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Star Trek Icons: Seven of Nine

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Seven of Nine from Sideshow Collectibles
7 inch Seven of Nine and Borg friends from Diamond Select Toys

Reexaming the Heroine
of Star Trek's Most Underrated Series

November 24, 2012, by Will Hoover

Seven of Nine here, from the Star Trek: Voyager TV series (1995 - 2001) cuts quite a figure, if I don't say so myself!  Unfortunately, this Borg beauty played to stunning perfection by lovely actress Jeri Ryan, is yet another one of Sideshow Collectibles "sold out" items.

This was a 1:4 scale "premium format" offering that was produced in two versions, one wearing a silver body suit and the other, much more rare, exclusive version, wearing scarlet.  I'm sure you can still find her out there somewhere on the second hand market if you're interested.  Perhaps on eBay.  Good hunting!

In the 1990s, Playmates Toys also produced a 12 inch Seven of Nine figure, as well as several 9 and 5 inch versions.  And I mean, why not?  After all, Seven's pretty darn cool, ain't she?

And who in their right mind, in the whole wide universe (or should the word universe, in quantum physics terms, be decidedly plural, with an 's?') DOESN'T LIKE... no, doesn't absolutely LOVE Seven of Nine; the slinky Borg character that may have actually single handily saved Voyager from an early cancellation grave?

Actually... a whole lot of would be Star Trek fans do not seem to not give a hoot, a lick or, sadly, a good old fashioned care for the Voyager TV series.  And all despite the fact that the show ran for seven complete seasons (SEVEN), just like every other major Star Trek series, save three.  The original series ran for three seasons, the animated series which followed it in 1974 played for only two, and Star Trek: Enterprise was canceled after just four complete seasons.

At any rate, there are apparently still legions of Treksters (Trekkies, Trekkers, what have you) out there who simply have no stomach (or appreciation perhaps) for all the great writing and wonderful characters that gradually, little by little, eventually became manifest in true glory on the much maligned UPN flagship series.

But why all the hate, you ask? That's a darned good question, actually.  Fans who prefer other incarnations of the futuristic franchise have been whining up a storm about Voyager and Seven of Nine specifically for a number of years now, often referring to the program as "the Seven of Nine show."  I wonder sometimes though, if many of them even bothered to watch all that many episodes of the series in its original run.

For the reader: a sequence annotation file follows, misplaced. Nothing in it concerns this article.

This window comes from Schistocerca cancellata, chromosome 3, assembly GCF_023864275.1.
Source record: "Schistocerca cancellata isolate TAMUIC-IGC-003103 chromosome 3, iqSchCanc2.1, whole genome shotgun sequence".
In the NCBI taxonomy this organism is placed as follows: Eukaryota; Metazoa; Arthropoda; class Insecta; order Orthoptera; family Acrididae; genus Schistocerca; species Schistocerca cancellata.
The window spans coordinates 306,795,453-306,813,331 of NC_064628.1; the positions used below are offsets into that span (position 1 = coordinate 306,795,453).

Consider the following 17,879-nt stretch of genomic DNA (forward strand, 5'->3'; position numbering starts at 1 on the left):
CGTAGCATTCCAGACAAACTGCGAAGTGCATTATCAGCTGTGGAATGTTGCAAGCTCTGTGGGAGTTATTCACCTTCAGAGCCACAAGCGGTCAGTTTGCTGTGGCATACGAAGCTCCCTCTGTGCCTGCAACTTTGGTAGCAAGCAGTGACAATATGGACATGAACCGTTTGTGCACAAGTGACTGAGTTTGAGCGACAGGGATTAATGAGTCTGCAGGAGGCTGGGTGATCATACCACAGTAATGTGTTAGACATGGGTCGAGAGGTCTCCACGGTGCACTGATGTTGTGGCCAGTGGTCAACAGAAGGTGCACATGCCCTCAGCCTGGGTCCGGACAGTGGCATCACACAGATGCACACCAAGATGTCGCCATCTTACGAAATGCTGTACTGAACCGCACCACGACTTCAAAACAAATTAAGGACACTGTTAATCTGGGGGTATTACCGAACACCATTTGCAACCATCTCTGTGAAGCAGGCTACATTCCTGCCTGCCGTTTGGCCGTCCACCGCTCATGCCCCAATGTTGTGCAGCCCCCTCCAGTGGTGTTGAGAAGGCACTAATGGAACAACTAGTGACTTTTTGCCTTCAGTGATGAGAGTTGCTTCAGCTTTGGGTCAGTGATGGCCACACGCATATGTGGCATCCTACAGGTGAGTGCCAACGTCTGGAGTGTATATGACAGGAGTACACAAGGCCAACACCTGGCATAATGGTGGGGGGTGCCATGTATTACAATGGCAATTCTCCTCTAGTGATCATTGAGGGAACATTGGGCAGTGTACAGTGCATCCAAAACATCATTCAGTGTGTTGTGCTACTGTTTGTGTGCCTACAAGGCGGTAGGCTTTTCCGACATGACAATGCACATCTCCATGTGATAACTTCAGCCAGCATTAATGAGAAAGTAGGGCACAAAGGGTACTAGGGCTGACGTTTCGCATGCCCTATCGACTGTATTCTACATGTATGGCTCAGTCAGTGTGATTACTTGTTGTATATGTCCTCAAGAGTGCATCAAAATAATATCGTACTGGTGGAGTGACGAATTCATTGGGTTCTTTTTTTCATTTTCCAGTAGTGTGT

Perhaps, if some of these well meaning Trek aficionados would finally dig a little deeper, look below the show's mostly minor flaws and give a few of even just the better episodes of Voyager a second chance (with an eye towards a whole new perspective and a genuine sense of potential appreciation), then they might just discover what it is that makes Treksters like yours truly appreciate Star Trek: Voyager so very much.

Surely, the YouTube clips below give some indication of just how unsung and underappreciated, both the Seven of Nine character and the wonderful actress who brought her to life, really are.  Hopefully, like the original Star Trek series (which, by the way, didn't receive even half of its full due of fan and greater public appreciation until the show had hit the air waves in full blown syndication), Voyager will one day finally be given a much deserved second chance by an otherwise loyal scifi viewing public.

All in all, Seven of Nine is perhaps the brightest star in a series that quite simply, in my humble opinion, has yet to receive the full attention and appreciation that it so richly deserves.  Hopefully, that will all change in the future.  If nothing else, Star Trek has always been a shining beacon of hope for all good things yet to come.

Viacom, the parent corporation for Paramount Studios and CBS, Inc.,
owns all copyright, trademark, wordmark, and servicemark references to Star Trek - All Rights Reserved
Star Trek: Voyager Main Title music by Jerry Goldsmith

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